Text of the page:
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Though the notion of the modern speakeasy is enticing in theory, its execution can be contrived and esoteric, with critics citing overpriced drinks and an elitist attitude. But when management sets authenticity, approachability and a truly great bar experience as its goals, the concept works, no matter the location or theme. The Bookstore Speakeasy in Bethlehem, Pa., effortlessly transports patrons to the past, one sip at a time.

The Bookstore Speakeasy

Bethlehem’s rapid growth and rebirth from its steel town past, as well as its location — both “off the beaten path” and accessible to Philadelphia and New York — made it an ideal spot for the venue, says Bookstore partner Matt Scheller, who runs the space along with Colleen and Matthew Swartz. “Our ultimate goal was to offer an entirely new concept from the typical sports bars and mundane chain offerings that are littered around the Lehigh Valley.” After the partners saw the space and its potential, the original notion of a turn-of-the-century saloon quickly morphed into that of a secret cocktail lair.

After descending several steps and opening a door crudely marked “Bookstore,” patrons see a small room with titles packed on shelves and stacked on the floor. Pulling back a sumptuous velvet curtain reveals the darkly lit bar, with warm amber walls and a pressed tin ceiling. Flickering oil lamps dot small tables adorned with old books into which menus are glued. “Most guests are amazed when they first walk in,” he says. “They feel certain they’ve stepped back in time, which is precisely the vibe we were intending.”

Guests are seated at one of the tables or couches in the 45-seat parlor area or at one of the 15 seats at the nondescript bar. Live period jazz music lends a historically accurate backdrop — the dapperly attired lead singer of house band Drew Nugent and the Midnight Society even sings out of an old megaphone.

The Bookstore Speakeasy

One criticism of the modern speakeasy is a predilection of style over substance, but the proof here is in the antique shaker. After opening last fall, the cocktail menu spanned just 10 drinks, most of which contained pre-Prohibition-popular rye or gin. It has since more than doubled and will continue to evolve, with classic and classically inspired libations (all $11) listed with colorful descriptions and user-friendly categories like “Froth,” “Refreshing” and “Citrus & Subtle Sweetness.” The last group includes the best-selling Adams Street Shuffle, created by New York mixologist Damon Dyer (vodka, St-Germain, Aperol, lemon, sugar, absinthe and house-made bitters). The spot offers several varieties of punch, sold in eight-serving bowls for $65, as well as an eclectic selection of beers, including larger format bottles and Belgian Trappist ales, the inventory an offshoot from management’s brew-centric venue, Tap and Table Gastropub in Emmaus, Pa.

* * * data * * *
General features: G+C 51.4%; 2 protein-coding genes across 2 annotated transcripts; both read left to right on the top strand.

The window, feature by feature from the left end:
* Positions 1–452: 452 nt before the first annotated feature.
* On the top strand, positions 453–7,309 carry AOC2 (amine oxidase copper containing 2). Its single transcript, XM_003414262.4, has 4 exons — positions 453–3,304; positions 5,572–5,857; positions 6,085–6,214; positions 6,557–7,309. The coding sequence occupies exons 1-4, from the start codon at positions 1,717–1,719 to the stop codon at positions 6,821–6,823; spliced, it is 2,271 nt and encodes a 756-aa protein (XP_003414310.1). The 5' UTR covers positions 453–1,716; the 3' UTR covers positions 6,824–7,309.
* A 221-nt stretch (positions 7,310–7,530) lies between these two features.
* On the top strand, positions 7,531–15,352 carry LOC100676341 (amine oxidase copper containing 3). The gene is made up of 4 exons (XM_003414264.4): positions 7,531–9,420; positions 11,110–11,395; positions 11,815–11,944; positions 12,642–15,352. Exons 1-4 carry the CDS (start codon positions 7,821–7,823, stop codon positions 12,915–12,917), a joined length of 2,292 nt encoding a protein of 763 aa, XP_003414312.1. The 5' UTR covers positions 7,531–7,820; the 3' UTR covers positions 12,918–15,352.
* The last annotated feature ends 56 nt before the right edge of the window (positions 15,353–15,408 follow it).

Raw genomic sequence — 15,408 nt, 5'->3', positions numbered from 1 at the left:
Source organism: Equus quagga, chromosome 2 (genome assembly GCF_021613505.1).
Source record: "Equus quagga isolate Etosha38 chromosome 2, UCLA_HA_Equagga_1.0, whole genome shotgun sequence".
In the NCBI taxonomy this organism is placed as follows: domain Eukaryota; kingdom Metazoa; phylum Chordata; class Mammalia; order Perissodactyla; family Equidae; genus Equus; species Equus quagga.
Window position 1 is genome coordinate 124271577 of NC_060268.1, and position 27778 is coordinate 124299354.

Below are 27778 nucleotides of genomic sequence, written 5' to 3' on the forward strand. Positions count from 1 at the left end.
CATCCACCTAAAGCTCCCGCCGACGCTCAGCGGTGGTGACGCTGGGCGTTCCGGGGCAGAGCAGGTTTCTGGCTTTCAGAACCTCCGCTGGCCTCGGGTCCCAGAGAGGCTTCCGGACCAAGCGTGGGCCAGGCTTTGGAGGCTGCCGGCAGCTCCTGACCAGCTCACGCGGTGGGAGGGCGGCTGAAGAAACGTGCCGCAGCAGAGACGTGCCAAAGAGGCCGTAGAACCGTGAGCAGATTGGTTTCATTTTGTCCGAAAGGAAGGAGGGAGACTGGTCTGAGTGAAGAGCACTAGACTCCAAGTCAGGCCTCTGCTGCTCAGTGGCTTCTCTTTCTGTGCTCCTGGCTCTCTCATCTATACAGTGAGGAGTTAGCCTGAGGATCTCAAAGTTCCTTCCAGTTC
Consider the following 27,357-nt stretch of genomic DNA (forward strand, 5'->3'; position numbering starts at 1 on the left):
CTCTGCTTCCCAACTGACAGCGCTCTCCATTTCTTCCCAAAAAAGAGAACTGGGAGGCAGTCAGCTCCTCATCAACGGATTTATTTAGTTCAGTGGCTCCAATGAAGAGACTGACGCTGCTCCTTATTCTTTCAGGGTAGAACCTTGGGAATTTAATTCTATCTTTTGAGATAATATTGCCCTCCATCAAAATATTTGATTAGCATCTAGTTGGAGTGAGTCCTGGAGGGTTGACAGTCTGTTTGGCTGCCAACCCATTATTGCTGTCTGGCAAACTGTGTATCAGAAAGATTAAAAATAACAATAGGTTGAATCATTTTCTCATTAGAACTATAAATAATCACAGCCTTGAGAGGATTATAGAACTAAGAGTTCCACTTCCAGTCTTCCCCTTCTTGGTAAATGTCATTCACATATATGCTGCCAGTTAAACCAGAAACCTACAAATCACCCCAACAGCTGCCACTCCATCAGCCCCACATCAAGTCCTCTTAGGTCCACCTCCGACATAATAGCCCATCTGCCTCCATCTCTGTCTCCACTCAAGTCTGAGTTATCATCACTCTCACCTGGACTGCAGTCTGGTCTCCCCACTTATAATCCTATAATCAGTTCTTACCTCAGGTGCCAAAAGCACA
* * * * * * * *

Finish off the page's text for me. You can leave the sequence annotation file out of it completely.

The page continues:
The use of fresh juices, premium spirits and house-made bitters is the norm today in any great cocktail parlor, but The Bookstore ups the ante by also eschewing the ice machine. Requests for a rocks drink render a glass filled with one large cube of hand-chipped ice; Highballs and tall drinks get a long column of ice.
Meticulous attention to detail in this type of venue can often translate to lengthy waits for drinks, a fact that doesn’t go unnoticed here. Scheller admits complaints about the wait were common in the beginning, but he says customers have become more familiar with wait times and staff has become more proficient: the average cocktail now takes just three minutes to create.Even seasoned bartenders needed classic cocktail training, which includes thorough study of spirits inventory and history, with a large focus on the proper shake.

The Bookstore Speakeasy

To nosh on with your Negroni and novels, a bar menu features nibbles like chickpea popcorn and spiced almonds, as well as lamb and Kobe beef burgers and more than 10 varieties of cheese from Murray’s in New York. Reservation-only “Dinner Hour” is 5-10 p.m., where a four-course prix fixe meal is offered for $35. The newest project is cocktail dinners, during which guest mixologists pair five courses with five 2- to 3-ounce cocktails.

Guest demographics vary wildly, but Scheller says the over-50 crowd tends to visit during earlier hours, while 25- to 35-year-olds frequent late night, and college students from adjacent Lehigh University rarely stop in. “Our unique ambiance, atypical product offerings — both our cocktails and beer — and a lack of televisions tend to keep that audience out.”

Amid the Sidecars and shelves, The Bookstore Speakeasy proves buzz-worthy classic cocktail joints can survive — and thrive — beyond major markets. NCB

Kelly Magyarics is a wine and spirits writer and wine educator in the Washington, D.C., area. She can be reached through her website,

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